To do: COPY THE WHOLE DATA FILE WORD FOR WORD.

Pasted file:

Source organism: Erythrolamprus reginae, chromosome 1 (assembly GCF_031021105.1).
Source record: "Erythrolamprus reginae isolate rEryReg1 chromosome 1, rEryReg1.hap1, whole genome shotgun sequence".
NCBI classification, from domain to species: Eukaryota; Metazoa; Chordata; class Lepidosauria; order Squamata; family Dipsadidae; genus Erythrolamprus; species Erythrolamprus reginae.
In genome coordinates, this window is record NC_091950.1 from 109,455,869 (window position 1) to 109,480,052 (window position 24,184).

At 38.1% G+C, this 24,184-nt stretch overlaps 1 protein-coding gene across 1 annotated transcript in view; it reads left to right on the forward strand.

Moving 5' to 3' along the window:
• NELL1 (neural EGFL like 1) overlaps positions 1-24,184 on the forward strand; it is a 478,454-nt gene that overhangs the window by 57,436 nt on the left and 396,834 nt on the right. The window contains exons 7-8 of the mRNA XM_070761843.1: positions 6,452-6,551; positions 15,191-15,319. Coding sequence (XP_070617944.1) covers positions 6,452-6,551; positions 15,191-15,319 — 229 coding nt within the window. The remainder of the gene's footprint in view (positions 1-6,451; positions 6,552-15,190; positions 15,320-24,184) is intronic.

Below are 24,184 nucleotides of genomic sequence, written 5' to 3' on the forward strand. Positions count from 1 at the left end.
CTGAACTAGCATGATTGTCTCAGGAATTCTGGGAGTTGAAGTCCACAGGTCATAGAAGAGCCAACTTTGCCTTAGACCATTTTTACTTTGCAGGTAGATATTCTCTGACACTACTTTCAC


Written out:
Source organism: Erythrolamprus reginae, chromosome 1 (assembly GCF_031021105.1).
Source record: "Erythrolamprus reginae isolate rEryReg1 chromosome 1, rEryReg1.hap1, whole genome shotgun sequence".
NCBI classification, from domain to species: Eukaryota; Metazoa; Chordata; class Lepidosauria; order Squamata; family Dipsadidae; genus Erythrolamprus; species Erythrolamprus reginae.
In genome coordinates, this window is record NC_091950.1 from 109,455,869 (window position 1) to 109,480,052 (window position 24,184).

At 38.1% G+C, this 24,184-nt stretch overlaps 1 protein-coding gene across 1 annotated transcript in view; it reads left to right on the forward strand.

Moving 5' to 3' along the window:
• NELL1 (neural EGFL like 1) overlaps positions 1-24,184 on the forward strand; it is a 478,454-nt gene that overhangs the window by 57,436 nt on the left and 396,834 nt on the right. The window contains exons 7-8 of the mRNA XM_070761843.1: positions 6,452-6,551; positions 15,191-15,319. Coding sequence (XP_070617944.1) covers positions 6,452-6,551; positions 15,191-15,319 — 229 coding nt within the window. The remainder of the gene's footprint in view (positions 1-6,451; positions 6,552-15,190; positions 15,320-24,184) is intronic.

Below are 24,184 nucleotides of genomic sequence, written 5' to 3' on the forward strand. Positions count from 1 at the left end.
CTGAACTAGCATGATTGTCTCAGGAATTCTGGGAGTTGAAGTCCACAGGTCATAGAAGAGCCAACTTTGCCTTAGACCATTTTTACTTTGCAGGTAGATATTCTCTGACACTACTTTCAC